On appeal from: [2008] EWCA Civ 1448

The appellant, a retired barrister who also had sat as a recorder, challenged his lack of entitlement to a judicial pension – the office of recorder was not a qualifying judicial office under the relevant UK legislation, and he was held to be an “office holder” rather than a “worker” under the Framework Agreement on part-time work. In 2010 the Supreme Court referred the matter to the CJEU as domestic law could not be readily disentangled from EU law on the issue. The CJEU’s preliminary ruling stated that it was ultimately for the Supreme Court to decide on the worker issue, and provided guidance on whether the difference in treatment of recorders could be objectively justified.

The Supreme Court unanimously allowed the appeal. The CJEU’s preliminary ruling had clarified that the term “worker” in the Framework Agreement was used to draw a distinction from the self-employed; and it was held that the work a recorder undertakes is of a different character to that of a self-employed person, no self-employed person would subject themselves to the rules for appointment and removal of recorders, and the way recorders’ work is organised for them is in common with all other part-time judges. In relation to the objective justification issue, the aims of the Ministry of Justice amounted to nothing more than blanket discrimination.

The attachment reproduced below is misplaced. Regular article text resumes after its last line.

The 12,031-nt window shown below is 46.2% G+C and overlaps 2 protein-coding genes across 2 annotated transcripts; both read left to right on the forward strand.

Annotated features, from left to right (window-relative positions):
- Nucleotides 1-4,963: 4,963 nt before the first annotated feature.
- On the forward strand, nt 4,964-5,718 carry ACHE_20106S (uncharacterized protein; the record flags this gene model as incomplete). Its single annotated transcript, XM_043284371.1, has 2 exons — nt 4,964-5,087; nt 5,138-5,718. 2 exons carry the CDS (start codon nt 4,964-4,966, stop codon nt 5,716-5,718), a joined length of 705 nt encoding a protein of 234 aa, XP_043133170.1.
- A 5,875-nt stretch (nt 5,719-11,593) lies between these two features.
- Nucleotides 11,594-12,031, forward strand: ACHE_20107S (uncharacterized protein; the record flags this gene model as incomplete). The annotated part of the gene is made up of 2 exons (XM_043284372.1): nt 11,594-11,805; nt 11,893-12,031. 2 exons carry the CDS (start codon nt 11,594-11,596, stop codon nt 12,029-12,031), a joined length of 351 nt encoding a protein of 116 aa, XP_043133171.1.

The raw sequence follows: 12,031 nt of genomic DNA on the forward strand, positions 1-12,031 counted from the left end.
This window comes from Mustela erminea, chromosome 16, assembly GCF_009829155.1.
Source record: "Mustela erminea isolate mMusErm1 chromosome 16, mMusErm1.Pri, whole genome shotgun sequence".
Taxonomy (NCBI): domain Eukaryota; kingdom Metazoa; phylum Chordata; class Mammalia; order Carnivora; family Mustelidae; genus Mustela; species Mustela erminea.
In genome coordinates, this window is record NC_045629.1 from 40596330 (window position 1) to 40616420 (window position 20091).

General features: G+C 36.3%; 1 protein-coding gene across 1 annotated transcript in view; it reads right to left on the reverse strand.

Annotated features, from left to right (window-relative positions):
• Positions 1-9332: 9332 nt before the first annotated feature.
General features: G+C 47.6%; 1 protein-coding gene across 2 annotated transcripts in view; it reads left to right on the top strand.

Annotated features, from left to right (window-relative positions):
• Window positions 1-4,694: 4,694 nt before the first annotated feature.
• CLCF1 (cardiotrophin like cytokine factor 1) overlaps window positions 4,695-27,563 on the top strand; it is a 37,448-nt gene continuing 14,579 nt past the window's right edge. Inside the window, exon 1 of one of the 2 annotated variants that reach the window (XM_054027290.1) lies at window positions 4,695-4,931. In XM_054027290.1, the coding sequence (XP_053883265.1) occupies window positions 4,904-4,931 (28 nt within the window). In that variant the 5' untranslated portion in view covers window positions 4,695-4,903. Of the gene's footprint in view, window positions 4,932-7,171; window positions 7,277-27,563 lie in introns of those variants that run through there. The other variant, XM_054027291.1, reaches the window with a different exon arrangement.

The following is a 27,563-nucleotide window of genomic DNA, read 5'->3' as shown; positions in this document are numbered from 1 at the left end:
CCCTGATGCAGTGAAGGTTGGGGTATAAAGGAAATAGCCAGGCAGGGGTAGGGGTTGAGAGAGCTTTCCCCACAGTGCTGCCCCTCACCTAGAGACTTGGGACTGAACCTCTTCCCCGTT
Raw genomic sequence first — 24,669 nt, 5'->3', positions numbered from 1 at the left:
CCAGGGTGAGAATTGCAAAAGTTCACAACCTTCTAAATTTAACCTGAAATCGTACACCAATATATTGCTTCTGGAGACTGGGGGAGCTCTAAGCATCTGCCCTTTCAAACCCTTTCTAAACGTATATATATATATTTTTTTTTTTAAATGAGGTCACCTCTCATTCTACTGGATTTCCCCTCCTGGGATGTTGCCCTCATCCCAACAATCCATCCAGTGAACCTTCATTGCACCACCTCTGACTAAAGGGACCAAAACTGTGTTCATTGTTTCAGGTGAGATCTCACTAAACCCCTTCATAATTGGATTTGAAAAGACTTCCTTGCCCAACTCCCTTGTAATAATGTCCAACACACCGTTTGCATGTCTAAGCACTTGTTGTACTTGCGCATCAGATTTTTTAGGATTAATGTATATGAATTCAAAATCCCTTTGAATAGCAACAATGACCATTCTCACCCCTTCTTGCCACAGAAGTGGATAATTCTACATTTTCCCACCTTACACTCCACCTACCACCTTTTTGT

For judgment, please download: [2013] UKSC 6
For Court’s press summary, please download: Court’s Press Summary
For a non-PDF version of the judgment, please visit: BAILII